easy to grow

Think “OUTside” the Garden

With so many things to do in the garden, it’s a wonder you can plan for tomorrow, let alone next week or month—but you should try.  The payoff will be well worth it.  From fastidious pruning for an increase in yield, to prepping for vegetable storage when your harvest comes in, you’ll want to be ready for the abundance of joy you’re going to reap!

What should you be thinking about when it comes to crafting this marvelous plan?  Why, your kids for one!  Are they weeding?  Digging?  Bug dispatching?  Wonderful!  Reward them with some “down-time” in the garden, as in “no chores.”  You do want them to come back, don’t you?

teacher's gift

We’ve all heard about creating the classic corn husk dolls, but have you considered using those same husks to make mini baskets?  Basket weaving is an excellent exercise for little fingers to practice dexterity—beats the DS hands down—as well as producing a keepsake for their bedroom, or a share for school.

Growing berries?  Perfect!  How about mixing them with a dash of organic sugar and make your own preserves?  They make great teacher gifts.  Speaking of teachers, how about teaching your children the value of seed saving?  When all these vegetables reach maturity, they’ll be chock-full of seeds.   How about collecting them and storing them in your very own seed packets?  (You can find simple how-to templates in the Kid Buzz section here on the website) More

Nifty Kitchen Companions for Gardener Extraordinaires

Let’s face it, after the garden chores are done the kitchen chores begin.  It’s a fact of life, right?  I mean, we grew all this food for a reason; to eat it!  But does that mean it has to be difficult?  Time consuming or wasteful?  Not at all–not if you have the right tools.  (According to my husband, every problem in my household stems from lack of the proper tool.)

But he has a point.  We live in a day and age where innovation has gone extreme–attractive and useful–but extreme.  There’s almost nothing that can’t be automated or made easier and I’ve reached the point where I’ve stopped fighting it.  While a greenie-pioneer-woman at heart, I’m no fool.  My life is busy and complicated and if I plan to accomplish half the things I set out to do, I’ll never realize success without a little help from technological advancements.  From refrigerators to freezers, air-tight containers to sure-seal pressure canners, my garden bounty has benefited from the use of gadgets.  My compost pile suffers, but my bounty spoils not!

And some of these tools are downright cute.  Just look at this watermelon slicer/seeder.  Is it the most adorable knife you ever saw or what?  My kids think so.  And it’s one of the few knives long enough to slice the length of our homegrown watermelons.  Then of course there are the herbs to be cut.  We bought a mezzaluna herb knife for ease and safety of chopping, but the darn thing is sharp.  I’m afraid to let my kids anywhere near it!  (Which doesn’t bode well for sharing kitchen duty and thus must not be tolerated.)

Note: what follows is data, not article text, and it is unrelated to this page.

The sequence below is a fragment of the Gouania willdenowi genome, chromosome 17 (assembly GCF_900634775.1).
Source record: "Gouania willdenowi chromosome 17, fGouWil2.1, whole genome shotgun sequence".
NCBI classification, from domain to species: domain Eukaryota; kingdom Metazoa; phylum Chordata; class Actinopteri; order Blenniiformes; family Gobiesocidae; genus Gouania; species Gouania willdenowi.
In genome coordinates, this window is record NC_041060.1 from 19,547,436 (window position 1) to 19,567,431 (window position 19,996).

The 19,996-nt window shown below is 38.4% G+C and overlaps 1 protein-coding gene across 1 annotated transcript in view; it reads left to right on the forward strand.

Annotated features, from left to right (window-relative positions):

How about using your home coffee grinder instead? This one from Krups can reduce your fresh herbs and dried spices to a silky fine texture in no time, suitable for any gourmet soup or sauce.

But these are just a few!  Whether it’s your harvest time now or something you have to look forward, check out this month’s Prize Picks section for more gardener must-haves in the kitchen.

Potatoes a Foot High

Haven’t seen this before–potato plants over a foot high?  And this is after Ashley covered them!

Definitely a bit leggy, probably due to the warm weather. 

But if she hills them some more with composted manure and/or a mix of mulch and compost and they’ll be good to go.  Remember:  potatoes have an upward growth habit and will continue to produce so long as the conditions are right.

Julie’s garden is still in the beginning stages of sprouting, though she is having fun with it–as are the kids.  (Don’t look now, but I bet the Easter Bunny may find this a great spot to hide eggs!)

And her tomato transplant seems happy.  While technically a full sun type of plant, it should do well here.  If my students’ garden tomatoes are any indication–their tomatoes are already twice the size of mine!

All in all, it’s been a nice week in the garden for the gals.  More important than the flourish of green and the promise of produce, Ashley and Julie are enjoying their gardens.  Sure there’s a certain satisfaction to be gained from successful sprout but there’s the sheer pleasure of the process. 

Large or small, indoors or out, having your own garden is simply rewarding, in more ways than one.

Transplanting Tomatoes (before the official start of spring!)

Are we lucky to live in Florida, or what? 

Sure, I run the risk of one last freeze.  Happens every year.  Nearly.  But maybe I’ll be spared this spring.  After all, Mother Nature tortured me in December…  Do you think she could be so cruel?

Nah, me neither.  She’s an all right gal.  So what if I don’t agree with her sense of humor, or her downright obstinate ways when it comes to wielding her power, but she has been good to me.  Overall, I can’t complain.  (Are you listening, Mrs. N?  I’m the good one!)